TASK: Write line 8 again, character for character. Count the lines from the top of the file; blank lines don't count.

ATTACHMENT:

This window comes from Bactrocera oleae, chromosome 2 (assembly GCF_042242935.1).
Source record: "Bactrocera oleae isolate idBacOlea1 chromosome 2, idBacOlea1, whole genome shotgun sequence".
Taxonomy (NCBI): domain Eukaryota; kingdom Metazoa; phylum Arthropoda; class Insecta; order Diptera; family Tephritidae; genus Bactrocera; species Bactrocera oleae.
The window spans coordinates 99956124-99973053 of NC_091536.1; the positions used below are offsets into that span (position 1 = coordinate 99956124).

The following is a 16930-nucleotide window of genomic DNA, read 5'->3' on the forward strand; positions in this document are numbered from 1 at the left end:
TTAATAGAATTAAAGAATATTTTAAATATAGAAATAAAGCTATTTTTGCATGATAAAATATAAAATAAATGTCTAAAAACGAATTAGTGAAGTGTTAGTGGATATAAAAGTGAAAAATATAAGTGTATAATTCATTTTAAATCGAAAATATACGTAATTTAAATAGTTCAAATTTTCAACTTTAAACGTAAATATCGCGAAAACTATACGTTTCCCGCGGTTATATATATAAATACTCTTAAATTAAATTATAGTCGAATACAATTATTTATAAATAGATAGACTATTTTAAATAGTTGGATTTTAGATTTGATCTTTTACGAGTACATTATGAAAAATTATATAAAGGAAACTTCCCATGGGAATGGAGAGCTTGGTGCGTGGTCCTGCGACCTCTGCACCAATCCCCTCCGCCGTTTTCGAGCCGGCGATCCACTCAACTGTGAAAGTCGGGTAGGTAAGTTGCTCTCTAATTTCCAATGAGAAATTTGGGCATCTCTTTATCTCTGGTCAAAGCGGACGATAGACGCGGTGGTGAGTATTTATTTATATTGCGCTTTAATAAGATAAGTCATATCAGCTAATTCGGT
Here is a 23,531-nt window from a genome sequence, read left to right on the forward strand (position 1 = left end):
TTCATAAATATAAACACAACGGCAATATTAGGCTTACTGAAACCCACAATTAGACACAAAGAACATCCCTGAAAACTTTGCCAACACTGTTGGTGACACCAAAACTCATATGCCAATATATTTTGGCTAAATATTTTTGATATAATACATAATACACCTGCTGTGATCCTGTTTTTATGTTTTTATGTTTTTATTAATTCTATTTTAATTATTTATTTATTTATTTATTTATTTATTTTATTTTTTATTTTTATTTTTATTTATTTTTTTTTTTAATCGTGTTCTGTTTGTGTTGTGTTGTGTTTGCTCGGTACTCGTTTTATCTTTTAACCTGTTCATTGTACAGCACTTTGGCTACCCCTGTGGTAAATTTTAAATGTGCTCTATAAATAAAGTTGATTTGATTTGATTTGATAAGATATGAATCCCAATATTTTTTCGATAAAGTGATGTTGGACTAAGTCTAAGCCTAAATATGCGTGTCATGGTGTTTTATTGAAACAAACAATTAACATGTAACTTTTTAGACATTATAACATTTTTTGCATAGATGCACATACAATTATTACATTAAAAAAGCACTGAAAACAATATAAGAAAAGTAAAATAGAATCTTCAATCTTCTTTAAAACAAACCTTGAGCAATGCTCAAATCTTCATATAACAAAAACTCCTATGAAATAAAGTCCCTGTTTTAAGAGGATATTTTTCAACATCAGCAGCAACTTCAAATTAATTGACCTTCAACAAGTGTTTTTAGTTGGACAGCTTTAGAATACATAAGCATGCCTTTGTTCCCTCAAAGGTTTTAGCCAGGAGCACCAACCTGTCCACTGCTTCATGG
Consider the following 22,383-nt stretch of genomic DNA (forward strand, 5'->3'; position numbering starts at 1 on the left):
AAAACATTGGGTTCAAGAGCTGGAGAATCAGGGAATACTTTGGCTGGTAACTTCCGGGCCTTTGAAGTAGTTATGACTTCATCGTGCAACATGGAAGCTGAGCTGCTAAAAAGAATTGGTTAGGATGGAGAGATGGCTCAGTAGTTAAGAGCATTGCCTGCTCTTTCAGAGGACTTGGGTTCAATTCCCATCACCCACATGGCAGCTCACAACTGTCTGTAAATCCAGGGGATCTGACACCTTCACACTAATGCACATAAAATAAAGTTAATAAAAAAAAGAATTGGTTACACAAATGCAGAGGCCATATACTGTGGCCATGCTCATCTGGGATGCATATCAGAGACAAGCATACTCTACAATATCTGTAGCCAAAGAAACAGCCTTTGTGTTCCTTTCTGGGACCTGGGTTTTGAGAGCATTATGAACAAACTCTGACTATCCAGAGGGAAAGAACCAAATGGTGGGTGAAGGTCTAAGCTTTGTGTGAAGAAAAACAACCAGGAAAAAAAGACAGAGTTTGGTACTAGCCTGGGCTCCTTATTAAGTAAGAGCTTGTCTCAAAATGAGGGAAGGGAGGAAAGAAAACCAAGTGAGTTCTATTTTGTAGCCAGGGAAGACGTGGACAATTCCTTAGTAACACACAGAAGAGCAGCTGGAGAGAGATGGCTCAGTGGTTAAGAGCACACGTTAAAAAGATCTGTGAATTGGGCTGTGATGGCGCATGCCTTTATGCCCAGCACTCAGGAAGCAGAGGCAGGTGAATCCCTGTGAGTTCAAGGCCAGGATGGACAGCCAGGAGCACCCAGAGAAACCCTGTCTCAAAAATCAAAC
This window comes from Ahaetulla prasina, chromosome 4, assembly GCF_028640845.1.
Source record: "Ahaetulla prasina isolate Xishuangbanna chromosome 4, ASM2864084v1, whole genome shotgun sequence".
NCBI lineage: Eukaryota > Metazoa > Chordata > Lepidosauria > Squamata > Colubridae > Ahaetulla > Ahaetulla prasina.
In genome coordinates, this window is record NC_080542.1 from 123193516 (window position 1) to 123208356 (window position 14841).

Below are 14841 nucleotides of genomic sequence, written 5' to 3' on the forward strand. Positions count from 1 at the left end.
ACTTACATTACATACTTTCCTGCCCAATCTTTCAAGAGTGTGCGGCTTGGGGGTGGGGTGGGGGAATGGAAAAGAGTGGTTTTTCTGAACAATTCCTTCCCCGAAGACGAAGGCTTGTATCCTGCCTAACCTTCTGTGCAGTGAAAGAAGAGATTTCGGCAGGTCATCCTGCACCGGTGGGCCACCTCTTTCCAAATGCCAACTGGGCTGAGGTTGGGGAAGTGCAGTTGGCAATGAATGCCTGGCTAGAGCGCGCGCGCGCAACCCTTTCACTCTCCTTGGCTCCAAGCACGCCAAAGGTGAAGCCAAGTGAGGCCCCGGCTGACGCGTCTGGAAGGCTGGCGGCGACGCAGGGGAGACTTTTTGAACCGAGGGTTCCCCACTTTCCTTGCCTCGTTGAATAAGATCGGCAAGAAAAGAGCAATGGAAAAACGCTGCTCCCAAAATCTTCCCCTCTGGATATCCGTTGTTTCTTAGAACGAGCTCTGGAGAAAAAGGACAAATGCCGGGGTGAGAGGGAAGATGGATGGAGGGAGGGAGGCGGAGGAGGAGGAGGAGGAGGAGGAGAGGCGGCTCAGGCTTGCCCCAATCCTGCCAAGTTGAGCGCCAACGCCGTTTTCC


TTCATAAATATAAACACAACGGCAATATTAGGCTTACTGAAACCCACAATTAGACACAAAGAACATCCCTGAAAACTTTGCCAACACTGTTGGTGACACCAAAACTCATATGCCAATATATTTTGGCTAAATATTTTTGATATAATACATAATACACCTGCTGTGATCCTGTTTTTATGTTTTTATGTTTTTATTAATTCTATTTTAATTATTTATTTATTTATTTATTTATTTATTTTATTTTTTATTTTTATTTTTATTTATTTTTTTTTTTAATCGTGTTCTGTTTGTGTTGTGTTGTGTTTGCTCGGTACTCGTTTTATCTTTTAACCTGTTCATTGTACAGCACTTTGGCTACCCCTGTGGTAAATTTTAAATGTGCTCTATAAATAAAGTTGATTTGATTTGATTTGATAAGATATGAATCCCAATATTTTTTCGATAAAGTGATGTTGGACTAAGTCTAAGCCTAAATATGCGTGTCATGGTGTTTTATTGAAACAAACAATTAACATGTAACTTTTTAGACATTATAACATTTTTTGCATAGATGCACATACAATTATTACATTAAAAAAGCACTGAAAACAATATAAGAAAAGTAAAATAGAATCTTCAATCTTCTTTAAAACAAACCTTGAGCAATGCTCAAATCTTCATATAACAAAAACTCCTATGAAATAAAGTCCCTGTTTTAAGAGGATATTTTTCAACATCAGCAGCAACTTCAAATTAATTGACCTTCAACAAGTGTTTTTAGTTGGACAGCTTTAGAATACATAAGCATGCCTTTGTTCCCTCAAAGGTTTTAGCCAGGAGCACCAACCTGTCCACTGCTTCATGG